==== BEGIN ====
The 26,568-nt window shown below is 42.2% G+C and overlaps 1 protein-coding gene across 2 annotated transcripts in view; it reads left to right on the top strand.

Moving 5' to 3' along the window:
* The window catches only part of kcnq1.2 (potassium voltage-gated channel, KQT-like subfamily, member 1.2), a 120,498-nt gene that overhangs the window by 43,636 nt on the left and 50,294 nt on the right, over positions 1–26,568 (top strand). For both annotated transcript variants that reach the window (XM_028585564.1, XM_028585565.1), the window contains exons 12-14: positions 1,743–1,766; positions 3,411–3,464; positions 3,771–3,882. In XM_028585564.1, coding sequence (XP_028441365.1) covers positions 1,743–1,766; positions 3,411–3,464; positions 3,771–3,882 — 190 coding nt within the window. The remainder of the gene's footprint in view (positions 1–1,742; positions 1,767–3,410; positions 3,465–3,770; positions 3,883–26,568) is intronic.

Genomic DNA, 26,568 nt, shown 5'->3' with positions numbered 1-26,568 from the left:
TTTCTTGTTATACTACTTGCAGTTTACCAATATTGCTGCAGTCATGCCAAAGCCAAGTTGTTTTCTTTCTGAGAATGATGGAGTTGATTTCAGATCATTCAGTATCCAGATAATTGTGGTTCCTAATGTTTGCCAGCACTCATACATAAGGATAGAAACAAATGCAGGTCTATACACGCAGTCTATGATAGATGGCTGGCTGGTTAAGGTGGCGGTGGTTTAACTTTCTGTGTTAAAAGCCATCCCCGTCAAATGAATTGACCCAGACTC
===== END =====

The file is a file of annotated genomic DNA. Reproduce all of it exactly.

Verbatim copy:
The 26,568-nt window shown below is 42.2% G+C and overlaps 1 protein-coding gene across 2 annotated transcripts in view; it reads left to right on the top strand.

Moving 5' to 3' along the window:
* The window catches only part of kcnq1.2 (potassium voltage-gated channel, KQT-like subfamily, member 1.2), a 120,498-nt gene that overhangs the window by 43,636 nt on the left and 50,294 nt on the right, over positions 1–26,568 (top strand). For both annotated transcript variants that reach the window (XM_028585564.1, XM_028585565.1), the window contains exons 12-14: positions 1,743–1,766; positions 3,411–3,464; positions 3,771–3,882. In XM_028585564.1, coding sequence (XP_028441365.1) covers positions 1,743–1,766; positions 3,411–3,464; positions 3,771–3,882 — 190 coding nt within the window. The remainder of the gene's footprint in view (positions 1–1,742; positions 1,767–3,410; positions 3,465–3,770; positions 3,883–26,568) is intronic.

Genomic DNA, 26,568 nt, shown 5'->3' with positions numbered 1-26,568 from the left:
TTTCTTGTTATACTACTTGCAGTTTACCAATATTGCTGCAGTCATGCCAAAGCCAAGTTGTTTTCTTTCTGAGAATGATGGAGTTGATTTCAGATCATTCAGTATCCAGATAATTGTGGTTCCTAATGTTTGCCAGCACTCATACATAAGGATAGAAACAAATGCAGGTCTATACACGCAGTCTATGATAGATGGCTGGCTGGTTAAGGTGGCGGTGGTTTAACTTTCTGTGTTAAAAGCCATCCCCGTCAAATGAATTGACCCAGACTC